Reviews

Cymberline At Lincoln Center

The splendid production of “Cymbeline” directed by Mark Lamos, although uneven, boasts superb design elements that emphasize the magical qualities of Shakespeare’s sweeping romantic comedy. And at the center of the complex tale is an exciting performance by Martha Plimpton as Princess Imogen, the playwright’s most mature female heroine, who will undergo many trials before the neat conclusion.

The splendid production of “Cymbeline” directed by Mark Lamos, although uneven, boasts superb design elements that emphasize the magical qualities of Shakespeare’s sweeping romantic comedy. And at the center of the complex tale is an exciting performance by Martha Plimpton as Princess Imogen, the playwright’s most mature female heroine, who will undergo many trials before the neat conclusion.

One of Shakespeare’s late romance plays, “Cymbeline,” is unusual because the playwright adds heavy doses of tragedy and history while crafting an epic story of power, sprinkled with flourishes of the supernatural. The play takes many twists and turns, and Shakespeare uses many of the themes, devices, and character types he was fond of throughout his career. There are seductions, mistaken identities, exile, and magic potions, a girl disguised as a boy, good versus evil, treachery, apparitions and more but there is a grand design at work that is majestic.

The setting is during the reign of an actual ancient ruler, a man of peace, whose rule coincided with the birth of Christ. The complicated story takes off when Imogen is imprisoned in her father Cymbeline’s (John Cullum) court by her wicked stepmother (Phylicia Rashad). With her husband Posthumus (Michael Cerveris) banished, her honesty will be tested by the evil Iachimo (Jonathan Cake), who will report to her husband of her betrayal Events will spin out of control as the action carries the cast of 26 first rate actors (many playing multiple roles) across Britain and Italy. Two rival powers will clash amidst mystical occurrences before the ultimate happy ending culminates in a scene of love and forgiveness.

While the frequent opera director Mark Lamos presents a stylish evening, the play is dense and problematic. However, with the aid of an outstanding design team that makes impressive use of the huge Vivian Beaumont Theater, Lamos brings a semblance of order to the rambling proceedings. He attempts to harness the darker savage nature, while stressing the whimsical fairy tale quality of the work.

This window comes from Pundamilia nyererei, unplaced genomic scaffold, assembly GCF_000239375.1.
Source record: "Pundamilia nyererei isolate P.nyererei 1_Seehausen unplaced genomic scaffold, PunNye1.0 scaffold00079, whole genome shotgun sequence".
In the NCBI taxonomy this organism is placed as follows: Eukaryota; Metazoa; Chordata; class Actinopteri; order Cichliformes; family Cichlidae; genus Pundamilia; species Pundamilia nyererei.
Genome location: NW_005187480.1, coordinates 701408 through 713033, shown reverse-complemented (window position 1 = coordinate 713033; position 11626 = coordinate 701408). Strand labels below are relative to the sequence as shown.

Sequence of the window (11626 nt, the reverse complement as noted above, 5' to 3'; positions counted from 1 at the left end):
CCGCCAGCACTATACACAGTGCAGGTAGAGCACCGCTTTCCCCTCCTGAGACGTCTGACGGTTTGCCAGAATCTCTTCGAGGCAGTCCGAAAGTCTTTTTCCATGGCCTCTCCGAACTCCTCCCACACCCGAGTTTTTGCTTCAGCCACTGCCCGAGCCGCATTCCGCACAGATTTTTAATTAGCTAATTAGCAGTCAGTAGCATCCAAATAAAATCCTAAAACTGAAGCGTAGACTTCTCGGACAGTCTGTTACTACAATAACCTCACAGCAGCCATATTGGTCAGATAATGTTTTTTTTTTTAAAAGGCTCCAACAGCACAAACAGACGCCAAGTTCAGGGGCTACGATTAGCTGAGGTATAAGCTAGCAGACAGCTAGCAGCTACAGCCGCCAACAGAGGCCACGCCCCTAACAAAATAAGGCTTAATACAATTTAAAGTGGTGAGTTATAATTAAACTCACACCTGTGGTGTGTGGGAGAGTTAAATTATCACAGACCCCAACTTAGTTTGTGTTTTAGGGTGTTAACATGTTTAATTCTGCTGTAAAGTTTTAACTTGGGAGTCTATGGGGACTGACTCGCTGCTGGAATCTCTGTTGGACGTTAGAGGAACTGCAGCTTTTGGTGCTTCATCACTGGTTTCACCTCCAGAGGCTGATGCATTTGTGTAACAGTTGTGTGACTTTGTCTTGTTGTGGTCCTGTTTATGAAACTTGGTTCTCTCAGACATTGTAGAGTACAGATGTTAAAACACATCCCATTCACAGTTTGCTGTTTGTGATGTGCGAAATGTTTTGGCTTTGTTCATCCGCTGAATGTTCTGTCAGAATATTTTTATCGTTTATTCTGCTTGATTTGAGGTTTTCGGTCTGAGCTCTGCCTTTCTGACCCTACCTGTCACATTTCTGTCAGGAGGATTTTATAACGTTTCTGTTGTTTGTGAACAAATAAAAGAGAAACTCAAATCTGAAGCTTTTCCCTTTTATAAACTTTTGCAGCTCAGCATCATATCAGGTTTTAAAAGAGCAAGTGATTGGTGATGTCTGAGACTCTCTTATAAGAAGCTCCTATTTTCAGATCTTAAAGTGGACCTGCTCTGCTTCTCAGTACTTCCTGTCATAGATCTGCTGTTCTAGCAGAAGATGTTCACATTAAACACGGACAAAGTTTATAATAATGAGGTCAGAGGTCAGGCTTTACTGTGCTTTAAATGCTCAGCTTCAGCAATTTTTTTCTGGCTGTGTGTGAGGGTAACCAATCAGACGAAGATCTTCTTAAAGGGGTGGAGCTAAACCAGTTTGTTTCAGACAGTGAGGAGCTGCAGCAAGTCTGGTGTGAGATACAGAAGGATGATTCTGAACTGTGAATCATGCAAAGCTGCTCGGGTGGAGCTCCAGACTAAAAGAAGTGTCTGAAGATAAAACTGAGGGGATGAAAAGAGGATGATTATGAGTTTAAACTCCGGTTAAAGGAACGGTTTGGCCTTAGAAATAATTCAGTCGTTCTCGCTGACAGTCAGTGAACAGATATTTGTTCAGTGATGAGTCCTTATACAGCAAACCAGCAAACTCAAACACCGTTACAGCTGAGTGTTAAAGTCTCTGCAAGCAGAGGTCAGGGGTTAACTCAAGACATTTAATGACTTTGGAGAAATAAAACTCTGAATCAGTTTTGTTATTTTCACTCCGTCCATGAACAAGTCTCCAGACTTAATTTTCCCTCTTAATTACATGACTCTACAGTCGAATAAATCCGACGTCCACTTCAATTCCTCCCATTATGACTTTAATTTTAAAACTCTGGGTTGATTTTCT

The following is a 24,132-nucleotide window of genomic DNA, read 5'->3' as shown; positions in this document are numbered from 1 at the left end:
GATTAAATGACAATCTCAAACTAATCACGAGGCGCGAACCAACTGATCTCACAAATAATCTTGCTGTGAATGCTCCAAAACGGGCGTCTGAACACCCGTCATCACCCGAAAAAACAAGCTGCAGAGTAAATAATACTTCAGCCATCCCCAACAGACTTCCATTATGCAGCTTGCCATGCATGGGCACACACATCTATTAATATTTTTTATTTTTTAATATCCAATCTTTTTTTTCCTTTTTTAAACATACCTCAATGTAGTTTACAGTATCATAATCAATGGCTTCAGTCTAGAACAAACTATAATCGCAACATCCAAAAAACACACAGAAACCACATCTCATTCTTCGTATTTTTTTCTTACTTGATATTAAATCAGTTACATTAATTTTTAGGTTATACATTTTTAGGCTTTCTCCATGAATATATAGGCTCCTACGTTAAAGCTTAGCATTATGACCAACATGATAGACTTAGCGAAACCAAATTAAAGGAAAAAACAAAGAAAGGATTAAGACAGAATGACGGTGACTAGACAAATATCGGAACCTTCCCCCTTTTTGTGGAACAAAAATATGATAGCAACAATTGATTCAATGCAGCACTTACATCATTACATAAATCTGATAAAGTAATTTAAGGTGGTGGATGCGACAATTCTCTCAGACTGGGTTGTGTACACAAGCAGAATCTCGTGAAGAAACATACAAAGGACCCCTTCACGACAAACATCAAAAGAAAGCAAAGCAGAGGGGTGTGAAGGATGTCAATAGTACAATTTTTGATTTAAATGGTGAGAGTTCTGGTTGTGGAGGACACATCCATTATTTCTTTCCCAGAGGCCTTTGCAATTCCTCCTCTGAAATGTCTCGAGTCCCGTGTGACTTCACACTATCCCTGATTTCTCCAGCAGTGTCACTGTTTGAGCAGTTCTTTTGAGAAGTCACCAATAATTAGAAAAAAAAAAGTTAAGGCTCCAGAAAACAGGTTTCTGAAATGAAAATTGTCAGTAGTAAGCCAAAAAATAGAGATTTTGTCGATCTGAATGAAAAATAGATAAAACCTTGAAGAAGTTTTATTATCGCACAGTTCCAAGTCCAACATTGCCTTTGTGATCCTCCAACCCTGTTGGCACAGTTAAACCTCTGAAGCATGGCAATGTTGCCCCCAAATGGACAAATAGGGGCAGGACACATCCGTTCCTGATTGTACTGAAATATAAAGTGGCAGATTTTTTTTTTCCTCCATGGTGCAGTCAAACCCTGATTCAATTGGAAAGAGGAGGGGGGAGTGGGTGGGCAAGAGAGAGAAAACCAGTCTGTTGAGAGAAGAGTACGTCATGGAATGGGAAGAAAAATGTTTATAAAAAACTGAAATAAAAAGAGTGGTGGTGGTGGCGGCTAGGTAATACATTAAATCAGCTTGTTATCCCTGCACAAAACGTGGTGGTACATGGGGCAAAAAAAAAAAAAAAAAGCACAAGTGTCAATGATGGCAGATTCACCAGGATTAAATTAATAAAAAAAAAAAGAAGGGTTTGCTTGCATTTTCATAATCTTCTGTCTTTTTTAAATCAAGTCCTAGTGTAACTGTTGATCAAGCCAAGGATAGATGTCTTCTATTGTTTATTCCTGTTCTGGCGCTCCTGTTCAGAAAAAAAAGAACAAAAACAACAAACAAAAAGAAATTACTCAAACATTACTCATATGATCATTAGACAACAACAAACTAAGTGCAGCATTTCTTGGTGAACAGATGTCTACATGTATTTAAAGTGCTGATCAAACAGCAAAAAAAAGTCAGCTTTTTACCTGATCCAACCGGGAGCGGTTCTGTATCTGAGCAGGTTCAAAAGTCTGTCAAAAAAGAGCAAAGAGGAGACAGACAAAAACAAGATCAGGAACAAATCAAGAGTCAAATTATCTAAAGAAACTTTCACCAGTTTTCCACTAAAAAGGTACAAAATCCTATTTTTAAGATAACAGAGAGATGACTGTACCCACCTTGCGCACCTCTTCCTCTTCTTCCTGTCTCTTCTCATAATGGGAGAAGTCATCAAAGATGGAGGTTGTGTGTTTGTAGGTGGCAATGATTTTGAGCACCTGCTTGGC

Michael Yeargan’s gilded set design enhanced by the skilled lighting of Brian MacDevitt adds to the magical quality and the overlapping playing area brings smooth transitions to the abruptly shifting scenes and tones. The lush costumes by Jess Goldstein are vibrant multicultural displays encompassing the Italian Renaissance, Britain and the Far East.

There are many beautiful poetic passages and the well trained actors are up to the language with some turning in excellent work while others overact with relish. John Cullman as the king brings a sweet confusion to the authority figure and Michael Cerveris turns in a sincere soulful performance that echoes Posthumus’ torment.

Also outstanding are Paul O’Brien as a banished Lord, and David Furr and Gregory Wooddell as Cymbeline’s long lost sons. Their inspired work grounds the evening and they all share a lovely bonding when they come upon Imogen in the forest thinking she is a lad. The scenes with the four actors are amongst the evenings highlights.

The gifted Martha Plimpton, who won a Tony Award just last season on this very same stage in Stoppard’s trilogy “The Coast of Utopia,” is the evening’s marvelous center, charmingly inhabiting the complex role with a passion and vigor that is utterly convincing. She transcends the language to breath life into the character imbuing her Princess Imogen with an intelligence that gives intense resonance to her many feelings.

By Gordin & Christiano
Originally Published on Hamptons.com

“Cymbeline” opened on December 2, 2007 at the Vivian Beaumont Theater, Lincoln Center, 150 West 65th Street at Broadway. Tickets are available by calling Tele-Charge 212-239-6200 or online at HYPERLINK "http://www.lct.org" www.lct.org